It so happens that I have a NIC that is only able to establish a connection with the current network when auto negotiation is set to false. In windows, this can be achieved rather easily by changing the NIC properties via Device Manager. Currently I am only able to do so in Ubuntu (10.04 if that matters) via the following after login:

sudo ethtool -s eth0 autoneg off speed 100 duplex full

sudo service network-manager restart

PS: I have read reports from ubuntu forums that it may be necessary to remove network-manager and only use /etc/network/interfaces for configuration, but I intend to do so only as a last resort. I would also appreciate it if someone can add auto-negotiation ethtool to the list of tags.


There seems to be no way to do it within Network Manager. Editing /etc/network/interfaces on the other hand is clumsy and causes delays in later editions of Ubuntu like 12.04 (see this and this). In the end the solution offered here turns out to be best (for now), by adding the ethtool command to rc.local:

sudo -H gedit /etc/rc.local

ethtool -s eth0 autoneg off speed 100 duplex full    # put this above 'exit 0'
  • This works, but only on-boot. If you suspend/resume your machine, rc.local is not executed and you're back to unmodified network settings... – isync 6 hours ago

I've had better results putting ethtool scripts in /etc/network/if-up.d. According to Network Manager documentation, scripts in /etc/NetworkManager/dispatcher.d will be run after NM 'fiddles with interfaces'. On my 12.04 system, the only script is 01ifupdown, which will then run scripts in /etc/network/if-up.d (also /etc/network/if-post-down.d).

This sequence of events seems to happen well after the login screen appears on my system.

I've found many occurrences of the following line in the system log which may explain what is causing the delay:

NetworkManager[871]: <info> (eth0): carrier now OFF (device state 100, deferring action  for 4 seconds).

Do not forget to put interpreter description (#!/bin/sh) as the first line of your script. Otherwise it will not work as NetworkManager uses the run-parts utility to run them. They also need to be owned by root and have write permission only for their owner.

  • 1
    You're right, scripts in if-up are run after NM is done ''fiddling with interfaces'. And that's the problem. On my system, the autoneg setting was preventing the network from connecting. NM was doing all sorts of avahi, dns, etc. but never reached a "I'm done fiddling" state, thus never executing scripts in if-up! -- Even more annoying, I've read in script execution related bug reports that the pre-up hook has been silently removed. Thus, for me, actually the only solution was to use the rc.local approach. – isync Jan 9 '18 at 19:06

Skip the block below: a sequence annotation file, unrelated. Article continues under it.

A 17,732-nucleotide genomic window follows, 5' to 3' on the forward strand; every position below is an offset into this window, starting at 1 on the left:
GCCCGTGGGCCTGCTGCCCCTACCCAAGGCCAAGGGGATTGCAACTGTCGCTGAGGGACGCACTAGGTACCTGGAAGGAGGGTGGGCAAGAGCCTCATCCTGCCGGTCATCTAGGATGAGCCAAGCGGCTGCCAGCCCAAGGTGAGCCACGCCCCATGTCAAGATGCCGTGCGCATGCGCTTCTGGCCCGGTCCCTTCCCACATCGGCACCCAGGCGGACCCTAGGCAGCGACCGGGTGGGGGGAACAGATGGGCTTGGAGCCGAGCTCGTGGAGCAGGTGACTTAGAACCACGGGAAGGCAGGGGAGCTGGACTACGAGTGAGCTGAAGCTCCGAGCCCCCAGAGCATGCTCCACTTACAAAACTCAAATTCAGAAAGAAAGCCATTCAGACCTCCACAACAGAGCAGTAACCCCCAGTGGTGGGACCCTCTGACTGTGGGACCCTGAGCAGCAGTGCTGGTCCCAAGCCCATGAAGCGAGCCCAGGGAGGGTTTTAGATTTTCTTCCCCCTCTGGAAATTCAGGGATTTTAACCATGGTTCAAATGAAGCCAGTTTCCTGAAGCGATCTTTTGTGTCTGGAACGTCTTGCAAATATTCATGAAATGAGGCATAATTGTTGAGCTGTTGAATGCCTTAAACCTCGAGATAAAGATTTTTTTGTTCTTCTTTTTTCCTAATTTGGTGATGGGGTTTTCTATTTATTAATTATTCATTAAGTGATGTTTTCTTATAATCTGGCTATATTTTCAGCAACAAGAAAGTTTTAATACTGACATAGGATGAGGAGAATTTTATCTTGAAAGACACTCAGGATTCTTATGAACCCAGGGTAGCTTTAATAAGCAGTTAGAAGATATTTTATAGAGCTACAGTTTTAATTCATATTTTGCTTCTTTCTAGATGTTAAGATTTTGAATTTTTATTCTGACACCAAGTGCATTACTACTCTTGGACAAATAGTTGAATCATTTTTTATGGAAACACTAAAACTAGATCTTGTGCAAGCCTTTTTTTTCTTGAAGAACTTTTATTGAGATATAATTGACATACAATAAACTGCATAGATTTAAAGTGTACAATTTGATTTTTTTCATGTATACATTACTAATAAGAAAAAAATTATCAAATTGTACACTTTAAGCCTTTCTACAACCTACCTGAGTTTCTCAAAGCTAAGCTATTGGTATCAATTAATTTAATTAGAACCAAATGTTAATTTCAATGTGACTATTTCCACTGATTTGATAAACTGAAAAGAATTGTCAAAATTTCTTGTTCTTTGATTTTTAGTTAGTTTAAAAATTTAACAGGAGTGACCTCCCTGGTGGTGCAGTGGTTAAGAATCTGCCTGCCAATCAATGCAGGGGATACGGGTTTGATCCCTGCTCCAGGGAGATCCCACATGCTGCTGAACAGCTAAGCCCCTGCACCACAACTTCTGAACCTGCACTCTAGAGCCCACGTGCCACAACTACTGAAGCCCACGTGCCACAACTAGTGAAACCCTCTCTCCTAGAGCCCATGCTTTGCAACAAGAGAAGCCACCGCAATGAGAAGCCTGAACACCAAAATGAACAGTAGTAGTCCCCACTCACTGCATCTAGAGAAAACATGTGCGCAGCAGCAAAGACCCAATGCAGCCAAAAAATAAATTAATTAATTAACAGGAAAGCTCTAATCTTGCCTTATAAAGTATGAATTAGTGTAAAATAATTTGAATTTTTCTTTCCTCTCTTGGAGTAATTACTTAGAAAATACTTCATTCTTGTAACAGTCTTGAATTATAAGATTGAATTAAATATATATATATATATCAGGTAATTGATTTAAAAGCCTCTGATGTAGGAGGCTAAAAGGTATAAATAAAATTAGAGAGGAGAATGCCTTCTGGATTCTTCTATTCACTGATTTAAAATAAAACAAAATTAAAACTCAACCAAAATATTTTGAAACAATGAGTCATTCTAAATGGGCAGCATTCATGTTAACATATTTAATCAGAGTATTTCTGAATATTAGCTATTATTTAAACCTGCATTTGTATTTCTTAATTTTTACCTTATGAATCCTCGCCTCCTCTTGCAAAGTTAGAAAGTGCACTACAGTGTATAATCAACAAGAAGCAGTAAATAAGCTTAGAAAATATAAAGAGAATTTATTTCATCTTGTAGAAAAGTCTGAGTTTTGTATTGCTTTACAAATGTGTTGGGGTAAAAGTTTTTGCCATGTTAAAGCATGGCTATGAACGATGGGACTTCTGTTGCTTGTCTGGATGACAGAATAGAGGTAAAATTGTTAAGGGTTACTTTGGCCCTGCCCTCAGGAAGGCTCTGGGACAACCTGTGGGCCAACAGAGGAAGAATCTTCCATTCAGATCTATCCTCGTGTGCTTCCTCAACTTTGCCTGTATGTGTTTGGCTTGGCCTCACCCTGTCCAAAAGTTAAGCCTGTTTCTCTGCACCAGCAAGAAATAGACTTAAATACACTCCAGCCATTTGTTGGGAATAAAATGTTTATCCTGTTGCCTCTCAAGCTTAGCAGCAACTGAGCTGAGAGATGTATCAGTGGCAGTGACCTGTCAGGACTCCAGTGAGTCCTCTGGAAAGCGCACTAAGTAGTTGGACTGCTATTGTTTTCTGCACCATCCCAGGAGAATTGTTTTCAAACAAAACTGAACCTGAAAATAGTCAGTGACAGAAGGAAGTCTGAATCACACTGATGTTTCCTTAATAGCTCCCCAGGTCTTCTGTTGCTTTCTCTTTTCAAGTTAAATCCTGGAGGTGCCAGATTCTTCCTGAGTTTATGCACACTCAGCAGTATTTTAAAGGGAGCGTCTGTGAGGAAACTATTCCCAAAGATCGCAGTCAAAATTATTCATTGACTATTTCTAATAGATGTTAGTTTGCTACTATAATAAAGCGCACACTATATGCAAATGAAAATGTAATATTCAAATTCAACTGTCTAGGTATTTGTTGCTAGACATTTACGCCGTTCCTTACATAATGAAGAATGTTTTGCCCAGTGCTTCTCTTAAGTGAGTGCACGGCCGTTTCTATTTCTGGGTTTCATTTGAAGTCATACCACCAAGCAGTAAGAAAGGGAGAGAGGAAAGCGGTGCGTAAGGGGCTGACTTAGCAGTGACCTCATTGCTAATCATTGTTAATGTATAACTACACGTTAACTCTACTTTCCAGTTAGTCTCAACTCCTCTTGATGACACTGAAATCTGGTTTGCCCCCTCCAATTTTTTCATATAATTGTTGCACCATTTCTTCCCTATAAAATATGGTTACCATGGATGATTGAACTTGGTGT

If someone else ends up in this hell hole of trying to configure network interfaces in 18.04, turned out network manager was setting autonegotiate to off for me, so on reboot nothing seemed to be working; ifupdown (deprecated), netplan, probably some other option because we can't pick a technology.

Used nmcli to set it to on.

nmcli c show "Wired connection 1"
goto 802-3-ethernet.auto-negotiate
Edit 'auto-negotiate' value: yes
save persistent
  • You probaly upgraded from a previous release..I read somewhere that netplan is now the new default for fresh 18.04 installs. kinda sad that this old issue has never been properly resolved over five fucking LTS releases #opensourcepr0blems – prusswan Oct 1 '18 at 13:49
  • It was a new install. So seeing it written that netplan was the new way just added another wrench since network manager was still fudging things up. – sidewinder12s Oct 1 '18 at 23:57
  • Dunno why, but nmcli doesn't actually set settings for me. Using the interactive editor (subcommand 'edit'), for example, a save persistent followed by quit results in a "you've got unsaved changes" warning. Quitting with saved is not posibble, under user and sudo. Graphical nm-connection-editor does the trick, BUT does not expose the auto-negotiate flag, and in my case set it to 'no' silently. – isync 6 hours ago

As Jeff M hinted, you can do this with NetworkManager and I've had pretty good luck doing it that way.

Create a file in /etc/NetworkManager/dispatcher.d/ named 50-ethtool-autoneg-off and put the following contents in it. Note you can change eth0 to eth* if you want to disable for any eth device, you could also add eth*|en* if you have a system using the newer "predictable kernel names".

log() { logger -p user.info -t "${myname}[$$]" "$*"; }

case ${IFACE} in
        case ${ACTION} in
                log "Disabling auto-negotation on $IFACE"
                ethtool -s $IFACE autoneg off speed 100 duplex full

You do need a shebang #!/bin/sh or #!/bin/bash from the examples I've seen, and the permissions he mentioned are definitely important. It should be at least read/execute for root, and writable makes it easier to update without having to change permissions or force your editor to save.

sudo chmod 0744 /etc/NetworkManager/dispatcher.d/50-ethtool-autoneg-off

If you have any issues with this let me know and I'll do some experimenting, but I'm currently using a similar method to change an interface from speed 1000 to speed 100 due to instability at the default speed.

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